Recent disclosures also suggest that the focus on these countries and others with perceived increases in corruption is unlikely to subside. For example:
- Russia: Earlier this month, the DOJ and SEC resolved an investigation of Panalpina World Transport (Holdings) Ltd. involving allegations that Panalpina and its subsidiaries paid thousands of bribes, including numerous improper payments to government officials in Russia.
- Czech Republic: Czech anti-corruption police have reportedly initiated an investigation into whether Steyr, a subsidiary of General Dynamics Europe, paid bribes in connection with the sale of Pandur military vehicles.
- Mexico: In September, ABB, Inc., a U.S. subsidiary of ABB Ltd., pled guilty to charges that it violated the anti-bribery provisions of the FCPA by paying $1.9 million in bribes to officials at Comisíon Federal de Electricidad, a state-owned utility company, in exchange for contracts totaling more than $81 million in revenue. A recently resolved investigation of Pride International Inc. also included allegations that Pride had agreed to bribe a Mexican customs official to avoid paying duties and penalties.
Against the Tide: Areas of Improvement
As the scores and rankings of countries in North America and Europe have fallen, countries in other parts of the world have shown improvement. TI lists Kuwait and Qatar, for example, as Middle Eastern countries that made gains between 2009 and 2010. Indeed Qatar took the United States' place in the top 20. Chile also leapfrogged the United States, and is knocking at the door of the top 20 at 21st. TI also recognized improvements in other countries in the Americas, including Ecuador, Jamaica, and Haiti, as well as Bhutan, Gambia, and the Former Yugoslav Republic of Macedonia.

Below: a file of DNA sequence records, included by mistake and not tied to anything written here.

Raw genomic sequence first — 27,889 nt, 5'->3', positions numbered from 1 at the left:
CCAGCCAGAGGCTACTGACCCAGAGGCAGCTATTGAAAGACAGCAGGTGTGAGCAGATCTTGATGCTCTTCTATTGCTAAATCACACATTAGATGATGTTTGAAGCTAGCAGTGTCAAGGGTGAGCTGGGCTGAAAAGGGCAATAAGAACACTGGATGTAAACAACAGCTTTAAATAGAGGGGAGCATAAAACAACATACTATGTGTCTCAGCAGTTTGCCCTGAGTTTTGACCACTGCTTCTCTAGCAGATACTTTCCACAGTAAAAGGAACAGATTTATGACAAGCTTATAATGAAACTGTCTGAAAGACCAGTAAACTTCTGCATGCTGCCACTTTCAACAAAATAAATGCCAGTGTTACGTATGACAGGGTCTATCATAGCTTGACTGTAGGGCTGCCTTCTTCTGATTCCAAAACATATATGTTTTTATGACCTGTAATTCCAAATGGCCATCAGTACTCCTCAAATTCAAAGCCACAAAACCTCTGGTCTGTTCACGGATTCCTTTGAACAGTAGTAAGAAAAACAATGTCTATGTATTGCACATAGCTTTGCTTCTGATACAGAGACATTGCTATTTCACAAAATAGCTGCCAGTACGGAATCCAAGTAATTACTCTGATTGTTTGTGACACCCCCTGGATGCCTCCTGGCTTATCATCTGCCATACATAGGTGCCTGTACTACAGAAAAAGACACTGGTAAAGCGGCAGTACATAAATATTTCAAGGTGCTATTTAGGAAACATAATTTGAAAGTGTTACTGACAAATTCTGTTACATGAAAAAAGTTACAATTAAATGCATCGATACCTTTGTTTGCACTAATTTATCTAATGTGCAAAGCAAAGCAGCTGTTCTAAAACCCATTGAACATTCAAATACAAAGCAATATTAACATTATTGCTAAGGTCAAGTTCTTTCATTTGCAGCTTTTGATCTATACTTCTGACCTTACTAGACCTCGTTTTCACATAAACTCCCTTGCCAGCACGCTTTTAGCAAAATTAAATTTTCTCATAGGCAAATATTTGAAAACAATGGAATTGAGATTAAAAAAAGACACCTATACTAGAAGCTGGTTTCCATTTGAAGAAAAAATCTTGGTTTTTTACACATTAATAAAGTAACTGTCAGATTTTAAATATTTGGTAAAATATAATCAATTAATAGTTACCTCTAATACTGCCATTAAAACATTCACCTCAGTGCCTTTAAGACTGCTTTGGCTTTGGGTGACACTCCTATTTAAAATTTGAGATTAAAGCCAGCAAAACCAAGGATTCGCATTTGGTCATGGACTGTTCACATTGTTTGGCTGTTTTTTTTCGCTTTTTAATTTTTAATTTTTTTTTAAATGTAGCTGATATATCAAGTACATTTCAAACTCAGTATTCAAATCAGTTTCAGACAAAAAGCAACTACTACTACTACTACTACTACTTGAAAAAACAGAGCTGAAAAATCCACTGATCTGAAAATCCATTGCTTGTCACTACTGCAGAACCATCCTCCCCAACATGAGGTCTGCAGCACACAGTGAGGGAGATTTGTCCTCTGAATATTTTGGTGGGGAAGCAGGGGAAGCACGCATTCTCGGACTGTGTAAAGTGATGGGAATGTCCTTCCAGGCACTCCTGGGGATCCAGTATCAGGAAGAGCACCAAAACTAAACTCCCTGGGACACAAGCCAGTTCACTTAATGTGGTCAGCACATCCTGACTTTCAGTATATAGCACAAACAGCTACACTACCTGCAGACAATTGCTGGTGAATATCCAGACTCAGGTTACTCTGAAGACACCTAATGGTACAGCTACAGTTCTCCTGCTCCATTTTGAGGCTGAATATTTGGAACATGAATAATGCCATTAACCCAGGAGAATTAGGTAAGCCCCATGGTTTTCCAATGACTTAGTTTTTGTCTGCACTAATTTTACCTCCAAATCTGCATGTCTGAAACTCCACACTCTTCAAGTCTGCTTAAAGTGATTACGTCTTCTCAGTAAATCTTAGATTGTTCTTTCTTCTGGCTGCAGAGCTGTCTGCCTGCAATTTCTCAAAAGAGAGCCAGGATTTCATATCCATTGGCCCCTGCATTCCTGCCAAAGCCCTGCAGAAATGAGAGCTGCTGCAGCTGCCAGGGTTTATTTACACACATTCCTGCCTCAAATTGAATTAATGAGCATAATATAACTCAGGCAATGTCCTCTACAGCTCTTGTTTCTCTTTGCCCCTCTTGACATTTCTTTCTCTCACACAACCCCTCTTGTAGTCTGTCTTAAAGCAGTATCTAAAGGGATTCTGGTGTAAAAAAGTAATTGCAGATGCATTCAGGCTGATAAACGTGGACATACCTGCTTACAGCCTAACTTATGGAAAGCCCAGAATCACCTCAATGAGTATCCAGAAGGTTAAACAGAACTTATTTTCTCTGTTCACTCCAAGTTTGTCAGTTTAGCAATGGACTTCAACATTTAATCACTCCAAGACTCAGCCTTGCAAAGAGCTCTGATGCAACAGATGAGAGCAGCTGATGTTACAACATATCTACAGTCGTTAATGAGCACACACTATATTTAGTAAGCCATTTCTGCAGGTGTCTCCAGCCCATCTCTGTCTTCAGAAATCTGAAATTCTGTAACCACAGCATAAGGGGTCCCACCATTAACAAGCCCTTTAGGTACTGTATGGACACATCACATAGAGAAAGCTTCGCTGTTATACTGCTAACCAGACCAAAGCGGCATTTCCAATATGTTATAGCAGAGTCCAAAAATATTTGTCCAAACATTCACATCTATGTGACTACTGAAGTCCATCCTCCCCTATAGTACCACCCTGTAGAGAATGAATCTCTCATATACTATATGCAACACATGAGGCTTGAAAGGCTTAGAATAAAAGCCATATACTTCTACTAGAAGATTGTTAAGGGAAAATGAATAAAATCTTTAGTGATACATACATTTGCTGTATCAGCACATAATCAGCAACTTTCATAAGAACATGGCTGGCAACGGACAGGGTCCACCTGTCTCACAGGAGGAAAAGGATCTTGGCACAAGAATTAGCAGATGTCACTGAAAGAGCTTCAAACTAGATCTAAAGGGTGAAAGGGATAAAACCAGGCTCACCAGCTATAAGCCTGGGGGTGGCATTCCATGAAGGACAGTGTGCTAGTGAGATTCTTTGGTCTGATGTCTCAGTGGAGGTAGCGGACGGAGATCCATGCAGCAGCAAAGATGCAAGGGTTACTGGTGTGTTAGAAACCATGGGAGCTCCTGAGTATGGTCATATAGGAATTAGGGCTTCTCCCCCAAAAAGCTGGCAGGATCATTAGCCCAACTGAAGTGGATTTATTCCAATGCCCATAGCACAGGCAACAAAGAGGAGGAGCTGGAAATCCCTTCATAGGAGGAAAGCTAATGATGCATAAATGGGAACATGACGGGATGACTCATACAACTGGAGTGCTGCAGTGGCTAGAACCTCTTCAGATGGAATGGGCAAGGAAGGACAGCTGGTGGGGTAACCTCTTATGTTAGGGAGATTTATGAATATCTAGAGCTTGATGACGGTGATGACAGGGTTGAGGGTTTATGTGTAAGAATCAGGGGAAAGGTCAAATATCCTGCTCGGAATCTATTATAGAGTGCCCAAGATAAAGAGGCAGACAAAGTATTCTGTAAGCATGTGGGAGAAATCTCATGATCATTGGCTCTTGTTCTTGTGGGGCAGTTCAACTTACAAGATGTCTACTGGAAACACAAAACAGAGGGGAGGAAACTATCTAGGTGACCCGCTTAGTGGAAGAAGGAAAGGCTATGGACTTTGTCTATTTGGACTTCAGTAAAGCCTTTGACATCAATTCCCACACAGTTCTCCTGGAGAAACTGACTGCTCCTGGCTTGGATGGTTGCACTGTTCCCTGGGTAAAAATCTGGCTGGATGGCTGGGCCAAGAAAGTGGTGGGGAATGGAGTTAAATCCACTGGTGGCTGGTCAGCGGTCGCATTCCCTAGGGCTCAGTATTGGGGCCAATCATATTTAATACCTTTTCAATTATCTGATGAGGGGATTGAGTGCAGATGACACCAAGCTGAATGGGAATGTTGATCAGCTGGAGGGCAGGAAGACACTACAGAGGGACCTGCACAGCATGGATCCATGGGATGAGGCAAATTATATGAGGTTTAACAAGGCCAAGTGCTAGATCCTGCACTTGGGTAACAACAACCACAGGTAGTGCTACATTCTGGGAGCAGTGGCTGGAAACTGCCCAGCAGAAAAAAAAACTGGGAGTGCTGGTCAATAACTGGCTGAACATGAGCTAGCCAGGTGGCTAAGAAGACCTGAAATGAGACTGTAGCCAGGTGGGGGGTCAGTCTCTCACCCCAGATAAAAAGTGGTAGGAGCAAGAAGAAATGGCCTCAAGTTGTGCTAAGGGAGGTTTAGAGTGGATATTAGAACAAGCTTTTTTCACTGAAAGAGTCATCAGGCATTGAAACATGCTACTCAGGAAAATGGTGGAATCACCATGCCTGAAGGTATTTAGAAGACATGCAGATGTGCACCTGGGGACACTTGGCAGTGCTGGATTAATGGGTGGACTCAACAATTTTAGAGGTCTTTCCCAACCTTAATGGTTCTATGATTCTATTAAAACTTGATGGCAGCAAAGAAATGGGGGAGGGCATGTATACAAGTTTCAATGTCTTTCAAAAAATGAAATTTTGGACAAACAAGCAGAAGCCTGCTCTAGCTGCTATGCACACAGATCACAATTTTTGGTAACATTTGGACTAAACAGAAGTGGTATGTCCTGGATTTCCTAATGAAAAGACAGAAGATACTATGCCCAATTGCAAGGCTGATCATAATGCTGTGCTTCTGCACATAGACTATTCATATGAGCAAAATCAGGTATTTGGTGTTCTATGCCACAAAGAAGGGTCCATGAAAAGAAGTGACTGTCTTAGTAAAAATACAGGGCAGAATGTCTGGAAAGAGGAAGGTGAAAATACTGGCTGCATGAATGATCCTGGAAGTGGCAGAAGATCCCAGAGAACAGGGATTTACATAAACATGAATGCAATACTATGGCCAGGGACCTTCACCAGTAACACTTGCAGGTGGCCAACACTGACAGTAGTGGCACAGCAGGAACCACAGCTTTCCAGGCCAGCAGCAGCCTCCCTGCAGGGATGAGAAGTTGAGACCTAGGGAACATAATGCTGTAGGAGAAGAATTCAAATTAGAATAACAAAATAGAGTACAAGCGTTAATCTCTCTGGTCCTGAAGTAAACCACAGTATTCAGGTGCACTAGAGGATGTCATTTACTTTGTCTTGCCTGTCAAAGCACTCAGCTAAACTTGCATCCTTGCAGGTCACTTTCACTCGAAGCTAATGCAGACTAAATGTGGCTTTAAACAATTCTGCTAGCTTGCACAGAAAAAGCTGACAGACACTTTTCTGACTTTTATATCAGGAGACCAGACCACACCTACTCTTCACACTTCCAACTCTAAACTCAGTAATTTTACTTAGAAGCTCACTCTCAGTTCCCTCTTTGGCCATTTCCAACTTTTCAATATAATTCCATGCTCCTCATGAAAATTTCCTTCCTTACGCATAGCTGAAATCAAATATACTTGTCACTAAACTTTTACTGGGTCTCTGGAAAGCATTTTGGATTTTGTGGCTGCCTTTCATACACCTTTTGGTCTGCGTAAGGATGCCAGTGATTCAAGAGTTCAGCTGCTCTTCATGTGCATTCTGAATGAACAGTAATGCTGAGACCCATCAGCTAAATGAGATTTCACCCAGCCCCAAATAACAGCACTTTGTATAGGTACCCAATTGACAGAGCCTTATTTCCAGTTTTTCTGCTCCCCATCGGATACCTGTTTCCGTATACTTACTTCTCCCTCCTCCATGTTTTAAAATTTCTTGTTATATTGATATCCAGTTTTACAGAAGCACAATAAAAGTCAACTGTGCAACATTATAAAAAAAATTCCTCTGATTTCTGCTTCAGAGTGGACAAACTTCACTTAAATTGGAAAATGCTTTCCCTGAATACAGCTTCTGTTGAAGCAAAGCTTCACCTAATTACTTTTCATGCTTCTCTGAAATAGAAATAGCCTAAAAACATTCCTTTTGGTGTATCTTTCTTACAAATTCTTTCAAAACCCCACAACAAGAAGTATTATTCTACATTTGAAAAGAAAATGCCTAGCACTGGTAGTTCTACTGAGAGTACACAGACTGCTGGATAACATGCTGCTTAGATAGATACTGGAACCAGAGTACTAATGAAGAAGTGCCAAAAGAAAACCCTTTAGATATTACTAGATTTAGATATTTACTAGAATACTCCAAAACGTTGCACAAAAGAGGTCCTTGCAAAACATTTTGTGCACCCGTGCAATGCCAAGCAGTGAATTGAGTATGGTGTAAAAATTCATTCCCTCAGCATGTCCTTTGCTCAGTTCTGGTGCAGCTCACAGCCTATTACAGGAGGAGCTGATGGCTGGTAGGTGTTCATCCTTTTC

Improvements within the context of the CPI are relative, and the countries making the biggest gains often have the farthest to go. Many countries with improved perception scores still find themselves on the bottom half of TI's list. Change, therefore, should provide only marginal comfort to companies doing business in these countries. And although the TI CPI is widely accepted, the rankings should not obscure actual corruption risks present even in countries that have relatively low levels of perceived corruption and correspondingly high positions on the list. Nearly three-quarters of the countries on TI's list have CPI scores less than 5.0, placing them on the more corrupt side of the spectrum.
As Assistant Attorney General Lanny Breuer stated in a recent speech, "the [Justice] Department's enforcement of the FCPA is aggressive, and it's on the rise." Criminal fines and penalties have climbed from around $11 million in 2004 to well over $1 billion this year already. With increased global coordination in the enforcement of anti-corruption laws, companies must be aware of the corruption "hotspots" around the world. Accurate or not, the 2010 TI CPI plays a key role in defining the current perception of those risks and thereby provides a starting point for companies to assess and build global anti-corruption compliance programs.